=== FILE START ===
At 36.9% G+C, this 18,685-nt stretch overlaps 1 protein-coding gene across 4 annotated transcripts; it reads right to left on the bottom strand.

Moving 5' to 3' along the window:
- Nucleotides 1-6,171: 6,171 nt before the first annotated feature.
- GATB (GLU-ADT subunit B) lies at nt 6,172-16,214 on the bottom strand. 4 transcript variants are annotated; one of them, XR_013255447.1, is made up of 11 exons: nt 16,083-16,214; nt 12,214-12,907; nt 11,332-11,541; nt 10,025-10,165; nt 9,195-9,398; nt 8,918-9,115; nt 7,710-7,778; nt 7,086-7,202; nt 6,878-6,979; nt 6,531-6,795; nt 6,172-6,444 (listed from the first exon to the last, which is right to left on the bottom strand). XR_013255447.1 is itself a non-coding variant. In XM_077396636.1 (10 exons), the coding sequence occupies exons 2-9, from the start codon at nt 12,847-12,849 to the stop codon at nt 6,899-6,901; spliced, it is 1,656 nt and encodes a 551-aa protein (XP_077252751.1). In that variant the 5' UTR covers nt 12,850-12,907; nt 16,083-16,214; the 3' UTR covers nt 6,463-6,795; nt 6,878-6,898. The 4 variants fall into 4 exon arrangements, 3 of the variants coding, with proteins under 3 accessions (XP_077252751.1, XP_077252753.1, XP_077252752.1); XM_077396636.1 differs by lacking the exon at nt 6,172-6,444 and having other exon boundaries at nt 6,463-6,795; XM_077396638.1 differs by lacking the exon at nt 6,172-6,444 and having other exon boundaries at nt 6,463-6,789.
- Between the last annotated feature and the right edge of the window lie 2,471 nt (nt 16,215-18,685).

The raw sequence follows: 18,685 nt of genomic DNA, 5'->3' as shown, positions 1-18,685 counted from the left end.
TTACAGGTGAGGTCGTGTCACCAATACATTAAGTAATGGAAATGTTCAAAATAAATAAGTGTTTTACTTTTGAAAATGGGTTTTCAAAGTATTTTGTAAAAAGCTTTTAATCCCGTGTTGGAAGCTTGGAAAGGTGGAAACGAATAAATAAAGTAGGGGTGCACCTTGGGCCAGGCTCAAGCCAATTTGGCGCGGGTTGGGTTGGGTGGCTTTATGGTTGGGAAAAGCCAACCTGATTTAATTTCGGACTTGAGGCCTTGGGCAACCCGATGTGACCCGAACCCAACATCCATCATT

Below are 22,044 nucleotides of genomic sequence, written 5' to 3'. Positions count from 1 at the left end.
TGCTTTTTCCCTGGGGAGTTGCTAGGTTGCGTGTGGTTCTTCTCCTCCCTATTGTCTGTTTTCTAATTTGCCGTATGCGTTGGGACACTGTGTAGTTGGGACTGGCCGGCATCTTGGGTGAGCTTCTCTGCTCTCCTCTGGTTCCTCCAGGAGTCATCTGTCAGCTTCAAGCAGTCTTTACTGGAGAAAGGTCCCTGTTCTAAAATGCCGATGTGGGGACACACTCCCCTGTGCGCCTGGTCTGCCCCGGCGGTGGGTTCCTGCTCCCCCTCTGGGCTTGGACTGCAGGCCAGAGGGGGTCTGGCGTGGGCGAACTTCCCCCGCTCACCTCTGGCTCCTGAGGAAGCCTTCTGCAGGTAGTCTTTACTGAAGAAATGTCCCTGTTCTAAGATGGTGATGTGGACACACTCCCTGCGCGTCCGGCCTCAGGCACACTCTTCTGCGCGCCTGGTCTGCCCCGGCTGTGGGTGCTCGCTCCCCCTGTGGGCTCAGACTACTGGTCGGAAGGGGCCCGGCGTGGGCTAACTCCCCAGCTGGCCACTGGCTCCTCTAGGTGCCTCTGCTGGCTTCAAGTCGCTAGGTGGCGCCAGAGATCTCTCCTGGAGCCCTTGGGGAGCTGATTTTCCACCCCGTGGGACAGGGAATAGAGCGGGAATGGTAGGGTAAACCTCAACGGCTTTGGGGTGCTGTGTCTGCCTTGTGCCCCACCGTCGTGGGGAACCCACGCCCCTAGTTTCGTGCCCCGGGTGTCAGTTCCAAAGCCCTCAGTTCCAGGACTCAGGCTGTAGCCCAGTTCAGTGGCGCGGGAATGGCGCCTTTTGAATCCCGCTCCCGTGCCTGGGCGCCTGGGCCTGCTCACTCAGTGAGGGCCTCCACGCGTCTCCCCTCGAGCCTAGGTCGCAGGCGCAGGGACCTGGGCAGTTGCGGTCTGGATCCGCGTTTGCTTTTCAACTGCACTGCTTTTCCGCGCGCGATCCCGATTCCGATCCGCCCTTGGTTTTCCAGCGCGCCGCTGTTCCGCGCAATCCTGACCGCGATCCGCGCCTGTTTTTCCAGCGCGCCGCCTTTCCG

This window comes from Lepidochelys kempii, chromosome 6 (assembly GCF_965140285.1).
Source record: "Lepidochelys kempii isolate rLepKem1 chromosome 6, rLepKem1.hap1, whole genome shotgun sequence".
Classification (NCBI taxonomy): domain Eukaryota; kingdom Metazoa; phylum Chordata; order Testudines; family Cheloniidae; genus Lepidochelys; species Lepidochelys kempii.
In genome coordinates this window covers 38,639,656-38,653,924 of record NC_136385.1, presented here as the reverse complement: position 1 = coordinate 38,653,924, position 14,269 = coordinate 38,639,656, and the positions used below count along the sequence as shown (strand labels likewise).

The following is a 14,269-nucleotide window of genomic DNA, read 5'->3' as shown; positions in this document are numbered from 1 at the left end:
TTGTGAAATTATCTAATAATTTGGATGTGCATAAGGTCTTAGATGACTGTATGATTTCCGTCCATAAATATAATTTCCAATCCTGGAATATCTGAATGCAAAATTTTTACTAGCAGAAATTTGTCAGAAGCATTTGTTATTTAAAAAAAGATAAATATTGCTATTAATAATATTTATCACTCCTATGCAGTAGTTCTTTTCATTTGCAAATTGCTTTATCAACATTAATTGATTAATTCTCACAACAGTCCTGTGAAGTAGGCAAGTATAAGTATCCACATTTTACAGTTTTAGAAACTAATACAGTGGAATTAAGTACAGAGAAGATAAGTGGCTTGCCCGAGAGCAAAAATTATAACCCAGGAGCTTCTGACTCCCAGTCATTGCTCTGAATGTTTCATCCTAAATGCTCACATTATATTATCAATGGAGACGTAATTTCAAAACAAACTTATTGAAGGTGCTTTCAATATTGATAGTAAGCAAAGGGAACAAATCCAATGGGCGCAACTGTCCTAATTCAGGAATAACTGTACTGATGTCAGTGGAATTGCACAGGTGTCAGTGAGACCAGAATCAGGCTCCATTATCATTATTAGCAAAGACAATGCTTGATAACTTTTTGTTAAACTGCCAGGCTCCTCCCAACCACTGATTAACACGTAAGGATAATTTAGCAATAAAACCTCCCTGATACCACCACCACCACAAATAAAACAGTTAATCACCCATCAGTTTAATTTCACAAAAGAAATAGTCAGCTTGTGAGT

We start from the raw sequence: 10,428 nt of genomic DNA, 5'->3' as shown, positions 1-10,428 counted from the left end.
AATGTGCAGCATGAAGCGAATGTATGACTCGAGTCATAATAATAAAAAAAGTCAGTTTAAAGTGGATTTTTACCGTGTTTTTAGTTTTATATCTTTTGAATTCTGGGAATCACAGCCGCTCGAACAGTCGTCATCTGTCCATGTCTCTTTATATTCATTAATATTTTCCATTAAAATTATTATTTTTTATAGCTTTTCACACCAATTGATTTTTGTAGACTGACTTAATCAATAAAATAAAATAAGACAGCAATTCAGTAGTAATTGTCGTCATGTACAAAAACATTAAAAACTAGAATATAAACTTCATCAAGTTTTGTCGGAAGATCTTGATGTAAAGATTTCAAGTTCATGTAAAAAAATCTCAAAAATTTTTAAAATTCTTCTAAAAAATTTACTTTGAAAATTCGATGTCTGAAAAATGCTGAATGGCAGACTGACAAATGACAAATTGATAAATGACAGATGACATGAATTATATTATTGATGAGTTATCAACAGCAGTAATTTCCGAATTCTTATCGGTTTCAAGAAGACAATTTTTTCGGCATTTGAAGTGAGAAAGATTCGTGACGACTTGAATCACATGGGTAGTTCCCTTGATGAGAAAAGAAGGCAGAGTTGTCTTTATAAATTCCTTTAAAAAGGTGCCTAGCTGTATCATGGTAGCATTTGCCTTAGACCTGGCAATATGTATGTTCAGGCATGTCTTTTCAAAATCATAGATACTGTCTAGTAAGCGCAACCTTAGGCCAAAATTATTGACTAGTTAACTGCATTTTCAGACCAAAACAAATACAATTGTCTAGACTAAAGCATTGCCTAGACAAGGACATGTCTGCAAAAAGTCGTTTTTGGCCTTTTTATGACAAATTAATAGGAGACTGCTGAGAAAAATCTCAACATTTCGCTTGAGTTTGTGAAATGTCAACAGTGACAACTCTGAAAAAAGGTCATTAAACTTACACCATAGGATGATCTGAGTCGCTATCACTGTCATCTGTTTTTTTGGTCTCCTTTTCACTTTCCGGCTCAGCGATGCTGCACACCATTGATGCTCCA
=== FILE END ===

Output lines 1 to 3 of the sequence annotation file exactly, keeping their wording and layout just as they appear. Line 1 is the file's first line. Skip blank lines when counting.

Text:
At 36.9% G+C, this 18,685-nt stretch overlaps 1 protein-coding gene across 4 annotated transcripts; it reads right to left on the bottom strand.

Moving 5' to 3' along the window:
- Nucleotides 1-6,171: 6,171 nt before the first annotated feature.